Mozambique secures World Bank funds, seeks consultants for power distribution project

29 May 2018

The government of Mozambique will allot a portion of World Bank funds – received for the country’s Power Efficiency and Reliability Improvement Project – to the appointment of consulting services. The project will include a review of current standards for the project and alignment with global best practices.

Africa as a continent is on the threshold of becoming highly relevant for the global economy, given its cumulatively young population and its rapidly developing economy. In order to realise this potential, however, the continent needs to secure a number of fundamentals, the most significant of which is its infrastructural framework.

A report from The Boston Consulting Group at the end of last year revealed that sub-Saharan Africa currently faces an infrastructure gap of $100 billion, extending across the energy, transport, and ICT sectors. However, recent developments indicate that this scenario is on the mend. 

Mozambique secures World Bank funds, seeks consultants for power distribution project

Ghana, Tanzania, Kenya and Ethiopia have all sought consulting support for major energy development projects in recent months, ranging from thermal power plants to liquefied natural gas projects to solar energy farms. Now, Mozambique has initiated its Power Efficiency and Reliability Improvement Project (PERIP).

PERIP is aimed at increasing operational capacity of power generation plants in certain designated areas across Mozambique, and is to be implemented through a three-pronged approach. Firstly, the programme focuses on the infrastructure, with the aim of improving transmission and distribution. 

Secondly, the programme will examine the operations of Mozambiques power distribution agency – Electricidade de Mozambique (EDM), aiming at optimisation and greater commercial efficiency. Thirdly, the programme examines the overall institutional framework for power distribution in the country.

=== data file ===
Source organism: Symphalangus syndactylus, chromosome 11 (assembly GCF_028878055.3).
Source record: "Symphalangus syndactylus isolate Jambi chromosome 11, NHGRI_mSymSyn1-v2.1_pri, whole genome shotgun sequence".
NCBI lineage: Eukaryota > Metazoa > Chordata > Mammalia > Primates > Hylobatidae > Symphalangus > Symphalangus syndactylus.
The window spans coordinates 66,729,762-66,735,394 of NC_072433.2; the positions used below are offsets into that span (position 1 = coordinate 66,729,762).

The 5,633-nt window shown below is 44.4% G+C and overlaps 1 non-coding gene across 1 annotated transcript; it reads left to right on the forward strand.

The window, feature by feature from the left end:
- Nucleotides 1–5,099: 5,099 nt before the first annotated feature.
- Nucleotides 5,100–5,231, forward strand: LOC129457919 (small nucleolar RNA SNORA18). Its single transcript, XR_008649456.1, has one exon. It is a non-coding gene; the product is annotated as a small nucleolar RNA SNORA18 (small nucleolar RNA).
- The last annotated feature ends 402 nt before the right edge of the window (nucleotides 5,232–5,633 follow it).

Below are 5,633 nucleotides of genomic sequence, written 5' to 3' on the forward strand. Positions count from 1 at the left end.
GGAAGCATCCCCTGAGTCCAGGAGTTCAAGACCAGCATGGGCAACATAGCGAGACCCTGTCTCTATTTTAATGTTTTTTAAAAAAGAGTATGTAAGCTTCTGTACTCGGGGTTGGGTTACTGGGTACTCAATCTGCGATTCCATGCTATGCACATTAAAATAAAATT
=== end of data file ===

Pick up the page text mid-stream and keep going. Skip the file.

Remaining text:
Of the $150 million allocated by the World Bank for PERIP, a portion has been designated by EDM for hiring consultants. The selected firm will examine the current EDM standards for design and construction, analyse their distance from international best practices, and propose a new and improved operational framework. 

Cameroon seeks consulting support for electricity distribution project

10 April 2019

The Government of Cameroon is on the lookout for consultants to support with the development of the Master Plan Production Transport Distribution of Electricity. The selected consultancy will be expected to conduct a study regarding the evacuation of power facilities in the country.

The result of the proposed study will be an initial design, followed by a more detailed blueprint, in addition to the final tender paperwork. The Master Plan Production Transport Distribution of Electricity is one of several developmental projects taking place across Africa to improve the region’s infrastructure scenario.

Specifically, the project looks to develop a more comprehensive network of transportation to and from power generation facilities, not only to enhance the capacity within these plants but also to expand the scope of distribution to the more remote areas of the country. The project also involves the development of two solar power plants.Cameroon seeks consulting support for electricity distribution project

This is another trend that is common across a number of African markets. Given that the latest wave of infrastructure development on the continent is coinciding with a global trend towards sustainable energy, most African countries are integrating renewable sources such as wind and solar within their energy generation systems.

Tcholiré and Kousséri are the two cities to be endowed with solar power plants, The candidates for consulting partners of the project are expected to have considerable global experience in the domains of power distribution and managing renewable energy generation projects.

Overall, the new plan is being designed to cover the gaps in the previous Electricity Sector Development Plan that was formed in 2014. The earlier plan failed to address a number of distribution issues around major generation centres, while the new plan is being designed to ensure efficient distribution.

As a result, the requirements for the new plan include detailed assessments of voltage and capacity of electricity plants, and the capacity of their associated distribution systems. The new plan is also, in similar vein, expected to have detailed guidelines on optimum transportation networks to and from the generation facilities.